I’ve been noticing more running ads than normal. It could be for any number of reasons. Possibly because of running’s increasing popularity…and thus marketability and profitability. Maybe I’ve just been watching TV more than usual…and the more TV I watch, the more commercials I’ll be subjected to, and the greater the chances of occasionally seeing one directed at runners. Or it could be related to the fact that most of the “more TV” I’ve been watching has been March Madness related (Rock Chalk Jayhawk!!!) and thus on a “sports” channel. That’s a happy thought, because it means that someone out there in TV land considers running a sport! Yes!

There’s the Nike Sparq Training commercial. Granted, this is more about training for “sports with accessories” (soccer, baseball, football, basketball…jumping frog?) than about actual running, but it SHOWS people running so it counts. Right? It wins the “hip and cool” award of all the most recent ads, which is typical Nike. I feel cooler just watching it! It also wins the “crazy background noise that makes people think there might be something wrong with their TV” award. I’m not sure that’s the most coveted of these impromptu Megan’s Adpinion Awards, but there you have it. The first time I saw that commercial we happened to have the surround sound on and I thought my ears were going to explode. (Sidenote: It totally reminds me of the “most annoying sound in the world” from Dumb and Dumber.) (Other Sidenote, added May 21: I’ve been getting some search hits about the song, which is called “List of Demands” by Saul Williams. Hope that helps!) Now that I’ve become accustomed to the sound, I spend most of the commercial trying to figure out why the jumping frog is in there. Is there a deeper meaning to it, or is it just because the green and black match the Sparq colors? It just seems incongruous with the rest of the video, which includes an image of at least one human athlete in every frame. And…this is how I spend my weekends. Analyzing commercials. I just lost any “cool” points that watching the Sparq ad may have given me. Drat!

There’s the New Balance LOVE/hate commercials, which I’m sure will be critically acclaimed (if commercials actually receive critical acclaim) but I really don’t care for. They get some credit for trying, but it seems like they’re trying too hard. Everything’s just overly dramatized. I don’t like the surreal background, I don’t like the choices of red and black for the predominant colors. The voiceover seems cheesy and inauthentic (to my running experience, at least), and the entire idea seems reminiscent of the faux Nike ad from What Women Want. You know, the “no games, just sports” one. We’ve got the voiceover, the lone runner, the supposedly original dialogue about an inanimate object. In the movie, it’s the relationship between runner and road. In the New Balance commercial, it’s the relationship between runner and running. This is all totally my opinion, and I admit to being more than partially biased because my only experience with New Balance shoes led to a particularly wicked Achille’s injury. So, as far as the Megan’s Adpinion Awards go, New Balance gets the “nice try” pat on the back and “best adaptation from a movie” award.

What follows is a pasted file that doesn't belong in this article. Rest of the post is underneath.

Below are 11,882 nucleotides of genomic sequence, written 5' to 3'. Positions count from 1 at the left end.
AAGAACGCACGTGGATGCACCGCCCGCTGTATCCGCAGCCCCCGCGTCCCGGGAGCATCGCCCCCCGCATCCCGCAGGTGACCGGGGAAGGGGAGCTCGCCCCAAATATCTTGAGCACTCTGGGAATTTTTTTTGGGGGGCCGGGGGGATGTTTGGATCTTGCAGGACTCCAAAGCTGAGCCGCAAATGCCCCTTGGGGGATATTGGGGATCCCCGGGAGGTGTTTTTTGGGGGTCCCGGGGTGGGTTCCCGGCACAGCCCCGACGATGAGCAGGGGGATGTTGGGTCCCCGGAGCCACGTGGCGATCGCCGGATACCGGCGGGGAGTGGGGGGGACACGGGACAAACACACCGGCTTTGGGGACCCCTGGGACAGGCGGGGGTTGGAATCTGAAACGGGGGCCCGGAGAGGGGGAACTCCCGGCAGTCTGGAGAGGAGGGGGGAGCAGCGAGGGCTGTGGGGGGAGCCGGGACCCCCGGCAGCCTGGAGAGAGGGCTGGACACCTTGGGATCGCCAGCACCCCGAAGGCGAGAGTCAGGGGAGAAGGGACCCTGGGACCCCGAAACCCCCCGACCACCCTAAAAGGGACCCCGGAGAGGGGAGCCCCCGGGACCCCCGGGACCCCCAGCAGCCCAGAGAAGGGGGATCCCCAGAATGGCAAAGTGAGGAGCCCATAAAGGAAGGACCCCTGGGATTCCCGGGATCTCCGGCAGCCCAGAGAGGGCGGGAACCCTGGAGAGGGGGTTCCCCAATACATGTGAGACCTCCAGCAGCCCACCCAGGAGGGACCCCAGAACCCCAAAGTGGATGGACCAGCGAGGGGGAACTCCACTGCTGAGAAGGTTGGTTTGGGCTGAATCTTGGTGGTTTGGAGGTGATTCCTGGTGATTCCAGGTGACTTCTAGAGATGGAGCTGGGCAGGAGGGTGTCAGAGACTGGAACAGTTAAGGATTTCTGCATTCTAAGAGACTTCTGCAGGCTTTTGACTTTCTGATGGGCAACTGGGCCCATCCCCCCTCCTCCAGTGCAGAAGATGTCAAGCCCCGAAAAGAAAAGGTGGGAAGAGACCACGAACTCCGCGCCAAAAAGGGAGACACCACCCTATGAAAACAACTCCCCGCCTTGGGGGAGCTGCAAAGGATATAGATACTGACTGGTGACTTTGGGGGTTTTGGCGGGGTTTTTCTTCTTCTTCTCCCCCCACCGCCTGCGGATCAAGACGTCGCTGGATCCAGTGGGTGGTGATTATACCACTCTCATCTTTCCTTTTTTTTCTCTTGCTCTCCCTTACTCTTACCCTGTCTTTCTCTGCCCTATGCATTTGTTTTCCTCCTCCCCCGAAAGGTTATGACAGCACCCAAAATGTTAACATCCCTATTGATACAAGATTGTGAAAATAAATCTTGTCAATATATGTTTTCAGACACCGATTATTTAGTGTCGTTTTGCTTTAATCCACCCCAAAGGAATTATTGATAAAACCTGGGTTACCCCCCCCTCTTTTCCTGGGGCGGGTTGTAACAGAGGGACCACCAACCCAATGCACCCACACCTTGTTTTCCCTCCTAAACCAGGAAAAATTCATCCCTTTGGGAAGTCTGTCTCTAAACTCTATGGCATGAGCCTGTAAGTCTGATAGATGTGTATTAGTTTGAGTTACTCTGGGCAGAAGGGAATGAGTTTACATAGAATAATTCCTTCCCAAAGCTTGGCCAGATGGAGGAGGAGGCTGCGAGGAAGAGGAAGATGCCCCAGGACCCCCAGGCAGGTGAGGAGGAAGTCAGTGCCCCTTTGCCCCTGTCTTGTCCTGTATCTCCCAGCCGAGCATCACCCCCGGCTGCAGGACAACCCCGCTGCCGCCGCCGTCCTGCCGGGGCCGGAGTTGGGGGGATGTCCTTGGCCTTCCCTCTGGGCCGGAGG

I’ve talked about the Lance Armstrong commercials for Dick’s Sporting Goods before. Quick summary: I like ’em. They’re funny. 😀 And…it wins the “best use of the word ‘cardio’ for comedic effect” award.

There’s also the Nike Plus commercials, and anyone who’s read the I Heart Nike+ post can guess my opinion on these. They’re mostly pretty well done, and my favorite is the OK Go one because, well, I also heart OK Go. And not just the treadmill song, neither. They have some great music! Nike+ earns itself another award, this one for “best soundtrack.”

Those are my current adpinions. The all-time winner for running ads, hands down, are the Adidas print ads that ran in Runner’s World several years ago. They captured real running perfectly with their “Runners. Yeah, we’re different” series. My favorite is the one where the runner clears his sinuses without benefit of, um, a handkerchief (I was trying not to offend the sensibilities of any non-runners, but I feel like I should add that the practice is descriptively called a “snot rocket”) and the look of disgust on the face of a nearby pedestrian. Runners ARE different! Nice work, Adidas.


One response

  1. I think this what other people call “geek”, but then again I never worried too much about what other people called it. the important point is to understand what goes on. And really, advertizing is fascinating in the sense that is designed to be contemporary. If you ever went to the Coca Cola museum you could have watched how the people of the western world viewed themself as the exhibit of coke paraphenelia totally reflected social norms and development.

    Join the Temperance Brennan Society. 🙂

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